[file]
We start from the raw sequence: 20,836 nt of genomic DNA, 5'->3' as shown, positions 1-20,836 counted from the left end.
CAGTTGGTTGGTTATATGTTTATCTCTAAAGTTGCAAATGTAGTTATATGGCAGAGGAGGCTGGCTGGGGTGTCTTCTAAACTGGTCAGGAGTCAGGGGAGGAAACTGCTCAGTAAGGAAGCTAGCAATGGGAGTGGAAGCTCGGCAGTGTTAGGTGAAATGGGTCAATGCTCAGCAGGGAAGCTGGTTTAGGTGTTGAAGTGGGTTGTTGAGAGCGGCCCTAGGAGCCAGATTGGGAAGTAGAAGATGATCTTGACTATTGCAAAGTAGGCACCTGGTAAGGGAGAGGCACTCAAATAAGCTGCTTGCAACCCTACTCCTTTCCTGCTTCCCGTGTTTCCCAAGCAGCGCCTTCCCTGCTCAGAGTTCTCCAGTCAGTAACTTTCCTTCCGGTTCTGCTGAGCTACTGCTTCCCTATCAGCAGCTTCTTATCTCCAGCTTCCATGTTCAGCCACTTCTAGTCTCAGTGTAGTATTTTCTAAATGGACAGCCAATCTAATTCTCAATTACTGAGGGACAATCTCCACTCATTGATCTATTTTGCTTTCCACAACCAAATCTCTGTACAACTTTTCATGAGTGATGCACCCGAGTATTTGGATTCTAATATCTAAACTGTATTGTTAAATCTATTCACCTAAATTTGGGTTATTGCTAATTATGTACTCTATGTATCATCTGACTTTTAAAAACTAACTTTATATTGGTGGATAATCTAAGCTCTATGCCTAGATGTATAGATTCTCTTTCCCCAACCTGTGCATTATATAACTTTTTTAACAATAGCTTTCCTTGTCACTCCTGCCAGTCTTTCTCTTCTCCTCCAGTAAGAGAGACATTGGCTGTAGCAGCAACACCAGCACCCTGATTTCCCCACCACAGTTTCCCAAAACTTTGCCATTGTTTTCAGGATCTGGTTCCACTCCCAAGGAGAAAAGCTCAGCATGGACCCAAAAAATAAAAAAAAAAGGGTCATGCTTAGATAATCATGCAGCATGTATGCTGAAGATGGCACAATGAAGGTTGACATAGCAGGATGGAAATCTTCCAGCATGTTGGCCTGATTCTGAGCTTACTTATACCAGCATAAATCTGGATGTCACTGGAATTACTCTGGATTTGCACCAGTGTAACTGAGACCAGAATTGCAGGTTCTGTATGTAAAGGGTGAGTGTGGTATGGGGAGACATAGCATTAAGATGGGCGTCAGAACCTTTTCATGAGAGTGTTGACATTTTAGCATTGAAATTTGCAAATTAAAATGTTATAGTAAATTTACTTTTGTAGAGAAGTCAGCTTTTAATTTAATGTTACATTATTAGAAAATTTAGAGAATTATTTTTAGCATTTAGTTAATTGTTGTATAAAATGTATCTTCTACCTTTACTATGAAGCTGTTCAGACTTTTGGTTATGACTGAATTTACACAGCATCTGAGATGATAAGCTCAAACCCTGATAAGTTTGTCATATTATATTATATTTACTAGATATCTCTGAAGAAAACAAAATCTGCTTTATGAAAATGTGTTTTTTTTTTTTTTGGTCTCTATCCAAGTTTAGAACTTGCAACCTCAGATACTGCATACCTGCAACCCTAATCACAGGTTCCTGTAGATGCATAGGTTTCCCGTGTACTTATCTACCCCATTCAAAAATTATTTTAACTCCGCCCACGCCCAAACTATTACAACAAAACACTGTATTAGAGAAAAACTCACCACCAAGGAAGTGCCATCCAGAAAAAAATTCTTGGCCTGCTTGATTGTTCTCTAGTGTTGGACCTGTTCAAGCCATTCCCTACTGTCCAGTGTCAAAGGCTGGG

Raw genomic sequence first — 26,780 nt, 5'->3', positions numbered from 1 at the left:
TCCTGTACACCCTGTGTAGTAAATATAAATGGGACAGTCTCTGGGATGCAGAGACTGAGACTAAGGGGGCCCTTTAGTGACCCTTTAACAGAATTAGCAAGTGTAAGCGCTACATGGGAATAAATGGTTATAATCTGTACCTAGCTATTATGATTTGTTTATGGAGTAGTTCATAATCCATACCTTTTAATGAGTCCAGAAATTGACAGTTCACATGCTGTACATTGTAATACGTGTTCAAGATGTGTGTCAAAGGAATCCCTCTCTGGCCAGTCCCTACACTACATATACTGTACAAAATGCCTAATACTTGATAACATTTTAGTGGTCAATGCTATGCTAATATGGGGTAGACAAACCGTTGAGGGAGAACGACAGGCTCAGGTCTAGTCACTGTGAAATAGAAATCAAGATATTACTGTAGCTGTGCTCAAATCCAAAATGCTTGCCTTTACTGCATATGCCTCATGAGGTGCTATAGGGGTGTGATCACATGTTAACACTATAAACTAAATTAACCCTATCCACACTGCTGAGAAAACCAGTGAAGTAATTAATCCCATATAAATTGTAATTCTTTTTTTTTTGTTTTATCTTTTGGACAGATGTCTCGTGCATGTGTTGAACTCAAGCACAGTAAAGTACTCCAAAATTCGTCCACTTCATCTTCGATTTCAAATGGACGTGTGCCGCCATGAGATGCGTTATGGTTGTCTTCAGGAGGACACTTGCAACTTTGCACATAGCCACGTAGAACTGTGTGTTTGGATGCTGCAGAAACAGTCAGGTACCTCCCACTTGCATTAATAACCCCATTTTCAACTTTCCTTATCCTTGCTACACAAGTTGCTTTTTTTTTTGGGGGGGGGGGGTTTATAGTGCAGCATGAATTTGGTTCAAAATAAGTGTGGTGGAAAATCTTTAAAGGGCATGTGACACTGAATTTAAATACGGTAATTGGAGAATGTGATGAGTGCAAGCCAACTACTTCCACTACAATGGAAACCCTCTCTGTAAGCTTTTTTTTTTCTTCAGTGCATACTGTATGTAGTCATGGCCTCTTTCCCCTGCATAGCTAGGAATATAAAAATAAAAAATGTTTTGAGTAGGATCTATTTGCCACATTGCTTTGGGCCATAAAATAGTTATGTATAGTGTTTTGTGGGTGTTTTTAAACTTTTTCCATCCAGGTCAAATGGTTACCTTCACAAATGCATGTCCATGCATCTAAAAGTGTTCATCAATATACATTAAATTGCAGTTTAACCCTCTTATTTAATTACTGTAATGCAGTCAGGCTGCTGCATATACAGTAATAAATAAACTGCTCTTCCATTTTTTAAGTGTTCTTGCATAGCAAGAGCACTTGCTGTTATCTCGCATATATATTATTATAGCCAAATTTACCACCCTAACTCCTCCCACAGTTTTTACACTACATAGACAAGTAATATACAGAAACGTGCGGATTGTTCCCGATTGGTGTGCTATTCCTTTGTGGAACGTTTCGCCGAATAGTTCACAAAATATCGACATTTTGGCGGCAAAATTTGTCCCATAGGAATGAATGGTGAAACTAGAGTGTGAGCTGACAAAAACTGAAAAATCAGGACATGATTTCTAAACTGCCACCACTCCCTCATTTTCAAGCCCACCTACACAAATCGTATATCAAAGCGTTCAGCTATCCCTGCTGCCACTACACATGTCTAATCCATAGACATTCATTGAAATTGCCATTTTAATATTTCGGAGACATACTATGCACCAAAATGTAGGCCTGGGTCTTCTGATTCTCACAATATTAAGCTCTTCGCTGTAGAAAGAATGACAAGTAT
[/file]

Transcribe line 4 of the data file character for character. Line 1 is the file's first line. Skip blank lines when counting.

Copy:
TCCTGTACACCCTGTGTAGTAAATATAAATGGGACAGTCTCTGGGATGCAGAGACTGAGACTAAGGGGGCCCTTTAGTGACCCTTTAACAGAATTAGCAAGTGTAAGCGCTACATGGGAATAAATGGTTATAATCTGTACCTAGCTATTATGATTTGTTTATGGAGTAGTTCATAATCCATACCTTTTAATGAGTCCAGAAATTGACAGTTCACATGCTGTACATTGTAATACGTGTTCAAGATGTGTGTCAAAGGAATCCCTCTCTGGCCAGTCCCTACACTACATATACTGTACAAAATGCCTAATACTTGATAACATTTTAGTGGTCAATGCTATGCTAATATGGGGTAGACAAACCGTTGAGGGAGAACGACAGGCTCAGGTCTAGTCACTGTGAAATAGAAATCAAGATATTACTGTAGCTGTGCTCAAATCCAAAATGCTTGCCTTTACTGCATATGCCTCATGAGGTGCTATAGGGGTGTGATCACATGTTAACACTATAAACTAAATTAACCCTATCCACACTGCTGAGAAAACCAGTGAAGTAATTAATCCCATATAAATTGTAATTCTTTTTTTTTTGTTTTATCTTTTGGACAGATGTCTCGTGCATGTGTTGAACTCAAGCACAGTAAAGTACTCCAAAATTCGTCCACTTCATCTTCGATTTCAAATGGACGTGTGCCGCCATGAGATGCGTTATGGTTGTCTTCAGGAGGACACTTGCAACTTTGCACATAGCCACGTAGAACTGTGTGTTTGGATGCTGCAGAAACAGTCAGGTACCTCCCACTTGCATTAATAACCCCATTTTCAACTTTCCTTATCCTTGCTACACAAGTTGCTTTTTTTTTTGGGGGGGGGGGGTTTATAGTGCAGCATGAATTTGGTTCAAAATAAGTGTGGTGGAAAATCTTTAAAGGGCATGTGACACTGAATTTAAATACGGTAATTGGAGAATGTGATGAGTGCAAGCCAACTACTTCCACTACAATGGAAACCCTCTCTGTAAGCTTTTTTTTTTCTTCAGTGCATACTGTATGTAGTCATGGCCTCTTTCCCCTGCATAGCTAGGAATATAAAAATAAAAAATGTTTTGAGTAGGATCTATTTGCCACATTGCTTTGGGCCATAAAATAGTTATGTATAGTGTTTTGTGGGTGTTTTTAAACTTTTTCCATCCAGGTCAAATGGTTACCTTCACAAATGCATGTCCATGCATCTAAAAGTGTTCATCAATATACATTAAATTGCAGTTTAACCCTCTTATTTAATTACTGTAATGCAGTCAGGCTGCTGCATATACAGTAATAAATAAACTGCTCTTCCATTTTTTAAGTGTTCTTGCATAGCAAGAGCACTTGCTGTTATCTCGCATATATATTATTATAGCCAAATTTACCACCCTAACTCCTCCCACAGTTTTTACACTACATAGACAAGTAATATACAGAAACGTGCGGATTGTTCCCGATTGGTGTGCTATTCCTTTGTGGAACGTTTCGCCGAATAGTTCACAAAATATCGACATTTTGGCGGCAAAATTTGTCCCATAGGAATGAATGGTGAAACTAGAGTGTGAGCTGACAAAAACTGAAAAATCAGGACATGATTTCTAAACTGCCACCACTCCCTCATTTTCAAGCCCACCTACACAAATCGTATATCAAAGCGTTCAGCTATCCCTGCTGCCACTACACATGTCTAATCCATAGACATTCATTGAAATTGCCATTTTAATATTTCGGAGACATACTATGCACCAAAATGTAGGCCTGGGTCTTCTGATTCTCACAATATTAAGCTCTTCGCTGTAGAAAGAATGACAAGTAT